The Pound slips to the lowest level against the US Dollar since 1985

On the 30th anniversary of 'Black Wednesday' when Sterling crashed out of the Exchange Rate Mechanism, Sterling has dipped to its lowest level versus the US Dollar since 1985

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Jason Hollands
5 minutes
Published: 16 Sept 2022 Updated: 16 Sept 2022

Jason Hollands, Managing Director of online investment service Bestinvest, comments:

"Today marks the 30th anniversary of Black Wednesday, when the Pound crashed out of the Exchange Rate Mechanism – a system that linked European currencies as a precursor to monetary union – after the Bank of England had spent billions of reserves trying to defend the Pound. At the time it was a humiliating moment for the then Chancellor of the Exchequer, Norman Lamont, but in the aftermath the UK economy ultimately flourished, in large part due to having greater control over monetary policy outside of the constraints of ERM and monetary union.


"It's ironic that on such an anniversary, the Pound has now dipped to $1.14 versus the US Dollar - a level last seen way back in early 1985. There are of course a variety of factors that drive exchange rates and this year has seen the Dollar strengthen significantly versus the Pound, the Euro and the Yen as the US Federal Reserve has been more aggressive in front loading its interest rate hikes than other central banks and is less exposed to the impact of high energy prices than European economies.

"Currency weakness is a double-edged sword. It is clearly bad news for anyone planning to visit the US in the near future and it adds to inflation pressures in so far as it pushes up the cost of imports on goods or commodities priced in Dollars e.g. oil. However, on the flip side it can make some domestic exporters more competitive internationally.


"For investors, the weakness of the Pound is something they need to be acutely aware of at the moment. For UK-based investors, the strengthening of the Dollar has helped mask underlying losses on US shares and global equity funds this year. While the S&P 500 Index of large companies has declined in capital terms by -18% since the start of the year (to 15/9/22), in Pound terms the decline has been just -3.5% because gains made on the Dollar have helped offset share price declines.


"But for those thinking of adding to their investments, care needs to be taken about using much weakened Pounds to purchase still relatively expensive US shares. While the Dollar may well climb even higher in the near term, this strong trend won’t go on for ever and could reverse once the markets decide that the Fed has reached the end of its hiking cycle.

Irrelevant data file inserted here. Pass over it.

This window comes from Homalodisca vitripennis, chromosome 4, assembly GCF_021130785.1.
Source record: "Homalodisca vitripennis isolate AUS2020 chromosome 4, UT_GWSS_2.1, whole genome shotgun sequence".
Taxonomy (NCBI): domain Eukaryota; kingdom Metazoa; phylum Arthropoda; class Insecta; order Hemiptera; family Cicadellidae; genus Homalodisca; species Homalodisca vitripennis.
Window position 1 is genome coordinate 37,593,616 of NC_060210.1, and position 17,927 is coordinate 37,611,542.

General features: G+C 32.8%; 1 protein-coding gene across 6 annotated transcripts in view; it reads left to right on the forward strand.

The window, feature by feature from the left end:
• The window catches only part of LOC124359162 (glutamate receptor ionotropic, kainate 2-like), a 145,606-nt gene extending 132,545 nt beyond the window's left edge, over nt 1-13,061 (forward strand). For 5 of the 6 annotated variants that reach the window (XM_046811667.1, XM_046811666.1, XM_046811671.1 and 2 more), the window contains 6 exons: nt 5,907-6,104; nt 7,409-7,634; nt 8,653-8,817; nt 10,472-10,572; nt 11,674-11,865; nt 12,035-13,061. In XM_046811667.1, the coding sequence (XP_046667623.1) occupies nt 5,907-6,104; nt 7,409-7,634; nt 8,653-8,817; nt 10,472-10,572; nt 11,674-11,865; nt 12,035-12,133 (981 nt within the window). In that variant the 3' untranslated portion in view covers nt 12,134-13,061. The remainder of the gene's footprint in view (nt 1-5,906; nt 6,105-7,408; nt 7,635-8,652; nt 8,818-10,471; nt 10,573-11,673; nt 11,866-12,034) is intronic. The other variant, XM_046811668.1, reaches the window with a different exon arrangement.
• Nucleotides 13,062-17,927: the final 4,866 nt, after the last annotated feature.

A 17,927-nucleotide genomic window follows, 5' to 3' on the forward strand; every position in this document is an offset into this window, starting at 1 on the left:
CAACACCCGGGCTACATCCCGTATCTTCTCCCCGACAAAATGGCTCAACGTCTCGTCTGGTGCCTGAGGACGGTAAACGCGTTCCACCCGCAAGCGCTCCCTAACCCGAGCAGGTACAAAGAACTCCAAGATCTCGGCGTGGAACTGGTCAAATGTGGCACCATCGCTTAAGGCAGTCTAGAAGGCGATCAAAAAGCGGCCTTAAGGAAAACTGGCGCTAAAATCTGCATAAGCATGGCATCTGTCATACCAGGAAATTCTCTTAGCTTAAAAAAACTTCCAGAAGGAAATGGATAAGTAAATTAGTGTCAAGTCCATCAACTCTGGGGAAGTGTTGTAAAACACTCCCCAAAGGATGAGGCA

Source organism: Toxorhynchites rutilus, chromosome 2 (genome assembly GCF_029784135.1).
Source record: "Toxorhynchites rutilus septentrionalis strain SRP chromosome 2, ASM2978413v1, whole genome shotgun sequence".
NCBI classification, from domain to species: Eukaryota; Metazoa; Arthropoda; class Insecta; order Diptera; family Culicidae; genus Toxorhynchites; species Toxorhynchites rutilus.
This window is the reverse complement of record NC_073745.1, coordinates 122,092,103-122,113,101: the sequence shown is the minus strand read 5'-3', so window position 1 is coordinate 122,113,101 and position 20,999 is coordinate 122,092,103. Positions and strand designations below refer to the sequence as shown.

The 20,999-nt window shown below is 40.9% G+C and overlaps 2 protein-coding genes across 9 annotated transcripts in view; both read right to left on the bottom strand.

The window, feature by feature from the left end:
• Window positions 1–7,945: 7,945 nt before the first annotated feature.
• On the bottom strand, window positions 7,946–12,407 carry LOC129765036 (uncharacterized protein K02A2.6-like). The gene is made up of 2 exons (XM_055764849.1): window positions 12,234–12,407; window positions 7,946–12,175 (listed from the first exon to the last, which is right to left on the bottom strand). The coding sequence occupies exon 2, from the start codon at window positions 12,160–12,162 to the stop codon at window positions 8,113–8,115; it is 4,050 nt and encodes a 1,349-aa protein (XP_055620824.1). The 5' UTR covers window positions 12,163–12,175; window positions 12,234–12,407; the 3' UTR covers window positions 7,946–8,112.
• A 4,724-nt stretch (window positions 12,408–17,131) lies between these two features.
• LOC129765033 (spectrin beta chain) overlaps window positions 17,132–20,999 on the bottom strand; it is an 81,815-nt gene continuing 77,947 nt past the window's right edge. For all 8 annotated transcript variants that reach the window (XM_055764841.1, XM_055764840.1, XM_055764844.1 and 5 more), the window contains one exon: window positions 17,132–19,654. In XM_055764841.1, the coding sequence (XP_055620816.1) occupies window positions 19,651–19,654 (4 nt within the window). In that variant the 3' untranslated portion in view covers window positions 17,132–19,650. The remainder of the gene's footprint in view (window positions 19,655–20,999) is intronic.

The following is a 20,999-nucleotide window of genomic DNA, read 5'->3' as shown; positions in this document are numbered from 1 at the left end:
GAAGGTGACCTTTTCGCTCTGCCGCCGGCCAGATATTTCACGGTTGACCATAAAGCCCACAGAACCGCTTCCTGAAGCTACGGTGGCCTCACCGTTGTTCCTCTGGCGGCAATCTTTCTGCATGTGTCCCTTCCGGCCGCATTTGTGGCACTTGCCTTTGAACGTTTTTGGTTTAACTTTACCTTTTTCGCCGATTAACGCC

"Closer to home, UK large-cap companies that do business globally have very high Dollar earnings and should not therefore be seen as a proxy for the domestic economy which is clearly facing headwinds. In fact over 70% of the revenues of the FTSE 100 are made outside of the UK. As those overseas revenues – much of which are in US Dollars - are translated back into Pounds, this could boost UK reported profits and dividends.

"For those contemplating new investments with their depressed Pounds, the good news is that UK equity valuations are attractive at current levels with the FTSE 100 trading at a 12-month forward Price/Earnings multiple of 9.4 times earnings but with a 4.1% forward dividend yield. This is well below Europe ex UK (12.1 times forward P/E and 3.4% yield), the US (on a 16.9 times P/E multiple and 1.7% yield) and Japan (12x P/E multiple and 2.5% yield). UK equities continue to offer a yield premium over UK government bonds (ten year gilts are yielding 3.14%) and, by the way, older investors may remember that prior to the global financial crisis, bond yields were usually higher than those on equities.

"Boring old UK large caps have not been high on the radar of investors for many years now, lacking exposure to exciting stuff like tech and social media companies. But now might be a time for a rethink as UK large cap indices have an abundance of exposure to energy, financials and consumer staples shares. These sectors are well positioned in the current environment of high energy prices and with rising interest rates creating opportunities for margin expansion at banks. Consumer staples companies – firms that make day-to-day stuff we will buy whether the economy is in the doldrums or in rude health – should prove resilient at a time when squeezed households are having to cut down on discretionary spending."

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